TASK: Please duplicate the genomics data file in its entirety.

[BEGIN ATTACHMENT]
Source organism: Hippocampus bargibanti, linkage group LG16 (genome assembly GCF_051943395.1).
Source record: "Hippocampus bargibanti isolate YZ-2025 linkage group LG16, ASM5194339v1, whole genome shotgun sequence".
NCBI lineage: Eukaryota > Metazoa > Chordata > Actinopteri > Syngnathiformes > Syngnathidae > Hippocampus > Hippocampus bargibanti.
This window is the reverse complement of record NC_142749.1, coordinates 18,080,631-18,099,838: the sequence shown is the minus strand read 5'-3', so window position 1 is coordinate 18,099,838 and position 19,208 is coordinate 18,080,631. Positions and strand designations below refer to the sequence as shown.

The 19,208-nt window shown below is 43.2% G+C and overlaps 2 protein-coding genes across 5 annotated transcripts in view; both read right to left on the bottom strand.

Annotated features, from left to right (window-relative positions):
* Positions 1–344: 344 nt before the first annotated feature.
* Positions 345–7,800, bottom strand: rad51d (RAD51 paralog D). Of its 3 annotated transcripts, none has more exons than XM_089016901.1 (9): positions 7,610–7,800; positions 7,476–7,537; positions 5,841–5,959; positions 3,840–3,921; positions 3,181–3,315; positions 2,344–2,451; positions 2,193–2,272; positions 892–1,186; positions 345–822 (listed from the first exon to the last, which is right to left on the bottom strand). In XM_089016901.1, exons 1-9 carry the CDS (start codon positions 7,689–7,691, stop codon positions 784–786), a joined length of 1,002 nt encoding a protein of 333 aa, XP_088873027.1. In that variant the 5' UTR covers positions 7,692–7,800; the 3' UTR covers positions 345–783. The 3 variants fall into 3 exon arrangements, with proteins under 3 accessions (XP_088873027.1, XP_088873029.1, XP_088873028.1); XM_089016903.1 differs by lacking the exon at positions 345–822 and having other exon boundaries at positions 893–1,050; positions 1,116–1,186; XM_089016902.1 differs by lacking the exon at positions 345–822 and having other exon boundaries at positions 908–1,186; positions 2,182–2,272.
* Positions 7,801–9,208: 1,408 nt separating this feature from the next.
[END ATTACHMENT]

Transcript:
Source organism: Hippocampus bargibanti, linkage group LG16 (genome assembly GCF_051943395.1).
Source record: "Hippocampus bargibanti isolate YZ-2025 linkage group LG16, ASM5194339v1, whole genome shotgun sequence".
NCBI lineage: Eukaryota > Metazoa > Chordata > Actinopteri > Syngnathiformes > Syngnathidae > Hippocampus > Hippocampus bargibanti.
This window is the reverse complement of record NC_142749.1, coordinates 18,080,631-18,099,838: the sequence shown is the minus strand read 5'-3', so window position 1 is coordinate 18,099,838 and position 19,208 is coordinate 18,080,631. Positions and strand designations below refer to the sequence as shown.

The 19,208-nt window shown below is 43.2% G+C and overlaps 2 protein-coding genes across 5 annotated transcripts in view; both read right to left on the bottom strand.

Annotated features, from left to right (window-relative positions):
* Positions 1–344: 344 nt before the first annotated feature.
* Positions 345–7,800, bottom strand: rad51d (RAD51 paralog D). Of its 3 annotated transcripts, none has more exons than XM_089016901.1 (9): positions 7,610–7,800; positions 7,476–7,537; positions 5,841–5,959; positions 3,840–3,921; positions 3,181–3,315; positions 2,344–2,451; positions 2,193–2,272; positions 892–1,186; positions 345–822 (listed from the first exon to the last, which is right to left on the bottom strand). In XM_089016901.1, exons 1-9 carry the CDS (start codon positions 7,689–7,691, stop codon positions 784–786), a joined length of 1,002 nt encoding a protein of 333 aa, XP_088873027.1. In that variant the 5' UTR covers positions 7,692–7,800; the 3' UTR covers positions 345–783. The 3 variants fall into 3 exon arrangements, with proteins under 3 accessions (XP_088873027.1, XP_088873029.1, XP_088873028.1); XM_089016903.1 differs by lacking the exon at positions 345–822 and having other exon boundaries at positions 893–1,050; positions 1,116–1,186; XM_089016902.1 differs by lacking the exon at positions 345–822 and having other exon boundaries at positions 908–1,186; positions 2,182–2,272.
* Positions 7,801–9,208: 1,408 nt separating this feature from the next.